Blog Archives

A Numbers Game

April 7, 2005 | 60 comments
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I think our Stake Executive Council must be scheduling its meetings right after the TV show “Numb3rs.” Either that or tax season is getting to everyone. Read more »

Thinking Mormon Philosophy and Theology

April 5, 2005 | 27 comments
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A few days after I returned from my trip to New York, I packed the suitcases again–this time with the children’s pajamas and toothbrushes, too–and flew to Utah for the annual conference of the Society for Mormon Philosophy and Theology, where I was slated to read a paper. Read more »

Here and There in Mormon Art

March 29, 2005 | 19 comments
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Last month I kindly provided my husband some uninterrupted bonding time with his children and flew to New York City for a few days. On the recommendation of a friend (bloggernacle personality D. Fletcher), I stopped by Lane Twitchell’s current art show, “Here & There,” at the Greenberg Van Doren gallery in midtown. Read more »

Ensign Marginalia

March 25, 2005 | 56 comments
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I can’t read without a pencil in my hand, and my greatest vice is pencilling in the margins of library books. In my defense, I can argue that at least I’m not breaking the golden rule: I love reading other people’s marginalia, too. When I was in graduate school, I came to recognize the distinctive notations of my advisor in the margins of the books we both borrowed from the library, and I learned almost as much from his notes as from the texts themselves. Every once in a while I’d take home a book to find my own... Read more »

Terry Schiavo and the Good Death

March 21, 2005 | 137 comments
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Last weekend at the conference of the Society for Mormon Philosophy and Theology, Richard Sherlock presented a stimulating paper observing and explaining the complete absence of an LDS casuistry of medical ethics–that is, the absence of a body of literature exploring in a careful, ethically- and scripturally-bound way the trade-offs inherent in the excruciating panoply of choice that modern medicine demands of bereaved families and dying patients. This sort of literature abounds in most other religious traditions, made available to priests, pastors and rabbis as they counsel with congregants staggering through the worst day of their lives; Mormon bishops,... Read more »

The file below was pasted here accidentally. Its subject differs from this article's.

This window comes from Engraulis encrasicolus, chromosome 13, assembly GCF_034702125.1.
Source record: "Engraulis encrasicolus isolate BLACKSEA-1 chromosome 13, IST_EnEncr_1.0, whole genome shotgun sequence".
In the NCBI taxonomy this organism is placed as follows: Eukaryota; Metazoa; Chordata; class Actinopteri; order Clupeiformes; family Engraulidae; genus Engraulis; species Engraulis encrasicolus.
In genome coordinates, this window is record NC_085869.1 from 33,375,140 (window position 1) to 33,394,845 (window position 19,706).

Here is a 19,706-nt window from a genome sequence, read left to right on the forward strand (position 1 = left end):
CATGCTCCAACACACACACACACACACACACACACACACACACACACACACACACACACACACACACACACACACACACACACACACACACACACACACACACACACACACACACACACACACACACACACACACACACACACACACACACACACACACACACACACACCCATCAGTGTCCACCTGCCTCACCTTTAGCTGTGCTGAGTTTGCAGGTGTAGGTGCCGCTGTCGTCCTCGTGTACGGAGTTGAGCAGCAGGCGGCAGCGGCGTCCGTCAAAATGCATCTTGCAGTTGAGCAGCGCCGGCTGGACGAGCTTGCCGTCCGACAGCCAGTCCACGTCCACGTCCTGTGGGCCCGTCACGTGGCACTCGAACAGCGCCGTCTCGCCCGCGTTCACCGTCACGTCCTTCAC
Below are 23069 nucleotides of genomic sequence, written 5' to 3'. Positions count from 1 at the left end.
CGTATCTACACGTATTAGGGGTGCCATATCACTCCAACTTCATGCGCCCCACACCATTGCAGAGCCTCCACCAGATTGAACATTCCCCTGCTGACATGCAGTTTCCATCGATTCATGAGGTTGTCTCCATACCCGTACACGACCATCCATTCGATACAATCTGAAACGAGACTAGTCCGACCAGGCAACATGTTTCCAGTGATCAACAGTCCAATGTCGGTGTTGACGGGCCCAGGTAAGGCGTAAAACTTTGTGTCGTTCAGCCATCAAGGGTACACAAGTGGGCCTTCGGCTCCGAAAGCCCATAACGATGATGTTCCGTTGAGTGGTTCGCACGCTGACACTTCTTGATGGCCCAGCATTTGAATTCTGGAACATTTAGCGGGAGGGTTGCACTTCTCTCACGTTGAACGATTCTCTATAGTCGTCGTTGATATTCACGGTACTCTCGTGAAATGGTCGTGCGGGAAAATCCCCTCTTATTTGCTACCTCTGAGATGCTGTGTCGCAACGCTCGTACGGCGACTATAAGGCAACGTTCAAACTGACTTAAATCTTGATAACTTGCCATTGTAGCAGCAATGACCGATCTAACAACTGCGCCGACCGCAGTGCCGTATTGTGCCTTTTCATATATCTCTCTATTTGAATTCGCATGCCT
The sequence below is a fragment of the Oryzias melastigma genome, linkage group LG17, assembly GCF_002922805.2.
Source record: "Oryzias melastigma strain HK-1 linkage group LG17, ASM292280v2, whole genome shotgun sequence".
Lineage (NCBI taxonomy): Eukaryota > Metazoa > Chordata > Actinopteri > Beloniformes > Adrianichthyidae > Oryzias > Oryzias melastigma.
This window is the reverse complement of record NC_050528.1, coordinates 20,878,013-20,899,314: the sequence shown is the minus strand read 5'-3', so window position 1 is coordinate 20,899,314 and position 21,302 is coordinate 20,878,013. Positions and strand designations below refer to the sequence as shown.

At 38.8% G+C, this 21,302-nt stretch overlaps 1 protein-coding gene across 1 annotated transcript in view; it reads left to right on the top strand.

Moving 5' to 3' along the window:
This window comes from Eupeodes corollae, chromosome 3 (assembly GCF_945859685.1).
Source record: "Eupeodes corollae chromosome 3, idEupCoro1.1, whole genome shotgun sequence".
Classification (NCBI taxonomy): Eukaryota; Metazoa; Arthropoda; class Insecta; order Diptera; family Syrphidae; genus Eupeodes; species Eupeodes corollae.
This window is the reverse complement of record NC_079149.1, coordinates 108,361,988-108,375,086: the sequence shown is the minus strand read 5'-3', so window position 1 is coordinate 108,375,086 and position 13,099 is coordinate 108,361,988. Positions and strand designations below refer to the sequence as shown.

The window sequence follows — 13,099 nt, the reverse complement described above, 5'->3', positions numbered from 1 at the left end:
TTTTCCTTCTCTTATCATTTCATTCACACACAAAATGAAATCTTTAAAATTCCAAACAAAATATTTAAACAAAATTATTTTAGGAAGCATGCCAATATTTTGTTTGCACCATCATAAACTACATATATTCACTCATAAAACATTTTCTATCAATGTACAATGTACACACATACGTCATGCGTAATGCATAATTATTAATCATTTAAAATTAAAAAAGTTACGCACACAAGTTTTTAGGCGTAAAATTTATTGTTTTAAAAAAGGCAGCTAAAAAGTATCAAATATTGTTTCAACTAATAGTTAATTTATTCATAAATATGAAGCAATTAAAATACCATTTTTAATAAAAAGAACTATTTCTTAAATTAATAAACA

Introducing Guest Blogger Naomi Frandsen

March 8, 2005 | 10 comments
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I’m happy to announce that Naomi Frandsen will be joining Times & Seasons during the next two weeks as our newest guest blogger. Read more »

Richard Dutcher on Mormon Cinema

March 1, 2005 | 159 comments
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Noted LDS filmmaker Richard Dutcher recently addressed the Southern California-based Miller-Eccles Study Group. Read more »

Approaching Nibley

February 23, 2005 | 142 comments
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Yesterday the postman delivered the latest installment in the collected works of Hugh Nibley, volume 15, Apostles and Bishops in Early Christianity. At a modest 254 pages, the volume has quite a bit to say about church history, record keeping, authority, change and apostasy. It may have even more to say about the life-cycle of Mormon Studies. Read more »